BusinessWeek’s Scathing Review of Toyota Congressional Hearings
BusinessWeek contributor Ed Wallace wrote an article titled “The Toyota Witch Hunt” that is a must-read for anyone following Toyota’s unintended acceleration debacle. Here are some of the highlights:
Wallace has uncovered information that contradicts the testimony of Rhonda Smith (below) who claimed her 07′ Lexus ES350 accelerated out of control despite her every effort to stop the vehicle. Smith claims that the vehicle would not stop no matter how hard she hit the brakes, and that shifting into any other gear – even reverse – would not stop the car. For many, Smith’s testimony was heart-felt and compelling. However, both the facts of the investigation and statements that Smith has given in the past disagree with her testimony.
When Smith’s accident occurred, NHTSA sent an investigator to her home to try and determine the cause of her problem. By Smith’s own admission, her Lexus had two floor mats installed – one on top of the other – and NHTSA determined this was likely the cause of her problems. In 2007, Smith commented negatively about the way her floor mats were installed, which would see to indicate she believed the mats contributed to her experience.
Smith’s other claims – that she tried applying the emergency brake and putting the car in reverse – did not match the facts. Applying the emergency brakes would have locked up the rear wheels (the ES350 is FWD), leaving tell-tale marks on the tires. However, no tire damage was found. Smith’s claim that she tried reverse is laughable – if she really believes that happened, she was clearly flustered. Shifting into reverse and highway speed would have destroyed or severely damaged the engine and/or transmission. While Smith was undoubtedly scared, her testimony last week shouldn’t be given a great deal of weight.
Wallace also comments about David Gilbert, the associate professor of automotive technology at Southern Illinois University. Gilbert’s testimony was sponsored by Sean Kane, the “safety expert” who reluctantly admitted to being paid by attorneys bent on suing Toyota. More importantly, Gilbert claims to have found a problem with Toyota’s system in less than 4 hours, yet he hasn’t shared his findings with Toyota, nor has he agreed to demonstrate the problem he’s found in front of Toyota engineers.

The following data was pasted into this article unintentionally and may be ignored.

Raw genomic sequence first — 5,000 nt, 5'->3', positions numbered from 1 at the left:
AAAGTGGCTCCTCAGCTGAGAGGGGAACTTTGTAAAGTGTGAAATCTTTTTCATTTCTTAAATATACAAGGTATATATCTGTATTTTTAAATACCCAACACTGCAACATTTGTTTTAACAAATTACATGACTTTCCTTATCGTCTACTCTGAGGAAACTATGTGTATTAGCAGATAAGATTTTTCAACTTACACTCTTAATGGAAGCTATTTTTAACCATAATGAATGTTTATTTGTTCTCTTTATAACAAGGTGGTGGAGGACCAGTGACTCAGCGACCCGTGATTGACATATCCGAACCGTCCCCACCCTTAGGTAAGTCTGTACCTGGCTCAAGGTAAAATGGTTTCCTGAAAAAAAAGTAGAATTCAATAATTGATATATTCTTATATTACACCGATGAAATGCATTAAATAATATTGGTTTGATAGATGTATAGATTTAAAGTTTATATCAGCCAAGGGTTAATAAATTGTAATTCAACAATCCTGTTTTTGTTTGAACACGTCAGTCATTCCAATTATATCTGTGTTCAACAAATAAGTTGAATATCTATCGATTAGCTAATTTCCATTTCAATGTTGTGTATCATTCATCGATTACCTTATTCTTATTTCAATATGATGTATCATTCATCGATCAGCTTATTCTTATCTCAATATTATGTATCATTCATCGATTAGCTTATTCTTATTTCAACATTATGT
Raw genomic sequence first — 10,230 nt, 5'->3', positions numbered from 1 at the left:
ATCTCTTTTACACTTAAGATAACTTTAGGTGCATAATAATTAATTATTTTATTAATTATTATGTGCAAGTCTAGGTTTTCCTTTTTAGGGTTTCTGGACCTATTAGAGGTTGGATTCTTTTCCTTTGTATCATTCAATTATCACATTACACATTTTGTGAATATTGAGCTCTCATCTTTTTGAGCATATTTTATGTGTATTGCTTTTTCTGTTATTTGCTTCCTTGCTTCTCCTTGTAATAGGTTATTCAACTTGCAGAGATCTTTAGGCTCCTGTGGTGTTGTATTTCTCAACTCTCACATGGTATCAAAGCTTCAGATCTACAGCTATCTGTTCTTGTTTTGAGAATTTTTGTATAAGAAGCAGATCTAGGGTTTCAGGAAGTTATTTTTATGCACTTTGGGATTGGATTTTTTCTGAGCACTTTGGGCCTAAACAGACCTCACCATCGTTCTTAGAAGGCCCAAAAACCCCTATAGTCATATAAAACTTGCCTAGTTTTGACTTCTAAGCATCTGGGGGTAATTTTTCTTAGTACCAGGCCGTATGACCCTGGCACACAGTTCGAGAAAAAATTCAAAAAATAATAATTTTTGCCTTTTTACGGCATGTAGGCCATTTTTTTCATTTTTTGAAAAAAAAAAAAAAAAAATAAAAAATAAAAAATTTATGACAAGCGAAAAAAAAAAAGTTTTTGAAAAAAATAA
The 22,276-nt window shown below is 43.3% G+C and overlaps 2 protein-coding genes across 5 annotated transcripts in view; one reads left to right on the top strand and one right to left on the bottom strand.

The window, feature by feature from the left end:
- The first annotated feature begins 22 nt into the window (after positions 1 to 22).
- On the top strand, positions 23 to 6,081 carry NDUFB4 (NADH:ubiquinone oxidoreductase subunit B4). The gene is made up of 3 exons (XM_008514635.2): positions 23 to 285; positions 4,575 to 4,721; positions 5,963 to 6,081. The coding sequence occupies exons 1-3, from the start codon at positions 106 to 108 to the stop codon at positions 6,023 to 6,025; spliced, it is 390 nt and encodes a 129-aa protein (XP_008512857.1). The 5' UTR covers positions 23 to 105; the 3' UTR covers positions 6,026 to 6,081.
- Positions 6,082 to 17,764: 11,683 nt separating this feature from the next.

Sidebar – Wallace doesn’t mention this in his article, but we’ve learned that David Gilbert isn’t in fact an engineer. His Bachelors and Masters are in “Industrial Arts Education,” and his PhD is in “Workforce Education and Development.” They’re worthwhile disciplines for sure, but it seems that electrical engineering would be more pertinent to the issue at hand. What’s more, the Automotive Technology program at Southern Illinois University is frighteningly lacking in engineering classes. This isn’t to say that the program isn’t valuable, but it’s hard to believe that Gilbert is more qualified to test vehicles than NHTSA, Toyota, or Exponent.
Wallace closes his article by saying:
…let the mechanics and engineers do their jobs and either find the fault or give everyone a reasonable explanation for what happened. The only problem with that suggestion is it’s already been done. And no one wants to accept the conclusions
Wallace is yet another independent voice that believes “Recallmagedeon” is a farce. Toyota has problems, but electronic throttle controls that suddenly accelerate out of control aren’t one of them.
Filed Under: Auto News